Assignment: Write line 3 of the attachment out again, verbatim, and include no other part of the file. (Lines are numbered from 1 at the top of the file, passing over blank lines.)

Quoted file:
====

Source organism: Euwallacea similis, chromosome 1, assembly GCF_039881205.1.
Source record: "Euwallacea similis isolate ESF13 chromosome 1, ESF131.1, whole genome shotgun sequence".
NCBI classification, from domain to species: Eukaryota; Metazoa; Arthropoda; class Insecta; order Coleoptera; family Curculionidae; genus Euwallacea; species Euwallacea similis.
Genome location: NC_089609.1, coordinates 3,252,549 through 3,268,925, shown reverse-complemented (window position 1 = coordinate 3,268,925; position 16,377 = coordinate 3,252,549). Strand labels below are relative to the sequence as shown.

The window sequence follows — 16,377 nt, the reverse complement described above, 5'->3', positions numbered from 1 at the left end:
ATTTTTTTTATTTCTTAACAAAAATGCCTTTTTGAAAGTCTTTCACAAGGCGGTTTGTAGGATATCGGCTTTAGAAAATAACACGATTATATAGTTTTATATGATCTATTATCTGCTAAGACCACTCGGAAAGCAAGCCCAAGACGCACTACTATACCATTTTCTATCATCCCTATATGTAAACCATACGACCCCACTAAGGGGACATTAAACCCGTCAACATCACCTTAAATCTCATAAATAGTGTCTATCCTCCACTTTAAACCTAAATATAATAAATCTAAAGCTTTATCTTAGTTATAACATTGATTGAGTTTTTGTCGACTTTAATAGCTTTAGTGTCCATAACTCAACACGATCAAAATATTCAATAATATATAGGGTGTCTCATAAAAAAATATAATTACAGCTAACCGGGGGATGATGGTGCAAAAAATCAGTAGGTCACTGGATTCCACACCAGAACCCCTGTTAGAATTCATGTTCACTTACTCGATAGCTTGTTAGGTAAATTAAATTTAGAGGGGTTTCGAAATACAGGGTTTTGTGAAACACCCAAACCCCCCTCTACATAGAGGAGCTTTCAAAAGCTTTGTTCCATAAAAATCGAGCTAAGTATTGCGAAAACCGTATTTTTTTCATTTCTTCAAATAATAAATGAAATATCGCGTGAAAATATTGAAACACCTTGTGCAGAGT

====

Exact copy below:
NCBI classification, from domain to species: Eukaryota; Metazoa; Arthropoda; class Insecta; order Coleoptera; family Curculionidae; genus Euwallacea; species Euwallacea similis.